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F1 photographer rushed to hospital after being struck by flying debris following shocking first-lap crash at Monaco GP

A PHOTOGRAPHER was rushed to hospital after being hit by flying debris following the horror crash at the Monaco Grand Prix. During Sunday’s Formula One race in Monte Carlo, three cars were in…


  • May 27 2024
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F1 photographer rushed to hospital after being struck by flying debris following shocking first-lap crash at Monaco GP
F1 photographer rushed to hospital after being struck by flying debris following shocking first-lap crash at Monaco GP

A PHOTOGRAPHER was rushed to hospital after being hit by flying debris following the horror crash at the Monaco Grand Prix.

During Sunday’s Formula One race in Monte Carlo, three cars were involved in a shocking first-lap pile up.

Sergio Perez was involved in a multi-car pile up on lap one of the Monaco Grand Prix[/caption]
Perez’s car was left as a wreck following the crash[/caption]
The safety barriers showed the violence of the crash[/caption]
Debris had been flung over the top of the barriers as a result[/caption]
A f1 photographer was seen laying on the floor with debris littered around them[/caption]

Red Bull driver Sergio Perez was  tagged by Haas driver Kevin Magnussen on the inside of the track when heading up the Beau Rivage on the way to turn two.

The shocking 160mph crash saw Perez’s rear right wheel clipped by Magnussen before he violently spun to the right and into the wall before the momentum took him further up the track.

Fellow Haas driver Nico Hulkenberg was then caught up in the madness as Perez’s car caught him and sent him spinning around.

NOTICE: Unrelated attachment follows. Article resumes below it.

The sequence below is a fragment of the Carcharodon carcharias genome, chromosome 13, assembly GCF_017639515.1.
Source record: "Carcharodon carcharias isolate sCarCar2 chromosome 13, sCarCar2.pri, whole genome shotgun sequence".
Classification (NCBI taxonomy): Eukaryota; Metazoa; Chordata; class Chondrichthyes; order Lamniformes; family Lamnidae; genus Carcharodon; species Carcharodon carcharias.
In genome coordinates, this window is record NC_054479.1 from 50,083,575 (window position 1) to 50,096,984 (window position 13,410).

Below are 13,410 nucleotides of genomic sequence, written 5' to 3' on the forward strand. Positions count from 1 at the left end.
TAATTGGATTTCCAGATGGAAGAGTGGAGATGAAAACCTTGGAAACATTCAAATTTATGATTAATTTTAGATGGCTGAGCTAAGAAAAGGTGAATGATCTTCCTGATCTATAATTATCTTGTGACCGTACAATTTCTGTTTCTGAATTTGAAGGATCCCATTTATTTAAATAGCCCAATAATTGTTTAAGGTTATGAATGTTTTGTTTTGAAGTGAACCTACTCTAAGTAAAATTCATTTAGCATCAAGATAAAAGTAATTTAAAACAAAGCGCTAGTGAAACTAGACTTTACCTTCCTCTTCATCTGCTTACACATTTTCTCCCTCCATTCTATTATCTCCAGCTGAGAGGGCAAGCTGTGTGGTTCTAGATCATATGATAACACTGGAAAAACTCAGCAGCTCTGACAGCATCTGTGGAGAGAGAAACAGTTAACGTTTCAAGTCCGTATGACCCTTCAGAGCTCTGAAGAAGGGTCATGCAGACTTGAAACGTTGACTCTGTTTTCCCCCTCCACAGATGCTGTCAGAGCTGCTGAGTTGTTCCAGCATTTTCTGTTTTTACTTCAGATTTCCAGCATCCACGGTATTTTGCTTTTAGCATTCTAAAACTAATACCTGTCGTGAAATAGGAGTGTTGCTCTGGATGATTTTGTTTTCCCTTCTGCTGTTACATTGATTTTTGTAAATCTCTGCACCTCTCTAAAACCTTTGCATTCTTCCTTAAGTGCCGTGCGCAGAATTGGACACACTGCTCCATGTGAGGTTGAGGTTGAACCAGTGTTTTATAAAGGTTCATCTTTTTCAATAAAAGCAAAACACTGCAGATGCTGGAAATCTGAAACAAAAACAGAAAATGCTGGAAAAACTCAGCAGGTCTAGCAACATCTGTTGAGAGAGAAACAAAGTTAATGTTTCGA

The track was left covered in debris in the aftermath, while Perez’s car was left without any of it’s wheels and only the monocoque left intact.

It’s magnitude was so potent that debris spilled over the top of the safety barriers, leading to a lengthy delay as the barriers were repaired.

The drivers miraculously escaped with no injuries, but one F1 photographer was caught by debris.

Why do F1 cars come apart so dramatically in a crash?

F1 safety has come a long way in it's 74 year history.

Indeed, a massive tell of this is the safety features of the cars in the modern era.

One feature of this is the way the cars break apart in a high-speed crash much like crumple zones seen in road cars.

F1 cars now break apart during severe collisions as a means of dissipating the kinetic energy away from the driver taken during the incident.

The cars themselves are built around a monocoque – also known as a “survival cell” – with 2018 seeing the introduction of the halo prominently on top around the drivers head to boost this further.

This safety cell is made from 6millimetre of exceedingly strong carbon fibre composite with a layer of kevlar, which is penetration resistant and can absorb a huge amount of energy in a crash.

Meanwhile, the halo was a large reason as to why Romain Grosjean survived his horror crash at the Bahrain Grand Prix in 2020.

A picture after the crash showed one person in a hunch on the floor by the track with debris littered around them.

One Italian photographer was taken to hospital over fears of a possible injury.

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Fortunately, they were later released with the FIA confirming the photographer had not suffered any “open wounds”.

The photographer then returned to the circuit and was able to resume his duties.

Stewards deemed there to be no investigation necessary for the crash, judging it to be a racing incident which ensured no driver received a punishment for their involvement.

Charles Leclerc eventually took first place in his home race, ahead of Oscar Piastri and Carlos Sainz.

However, the race was slammed for being a procession, with even Max Verstappen, who came sixth, joking that he has “wished he’d brought his pillow”.

Footage showed how debris flung over the barrier and came down on trackside photographers[/caption]
One photographer was taken to hospital following the incident over fear of injury[/caption]
The FIA later confirmed they were okay[/caption]

🏁 Complete F1 2024 race calendar – details on every Grand Prix and start time this year 🏁 

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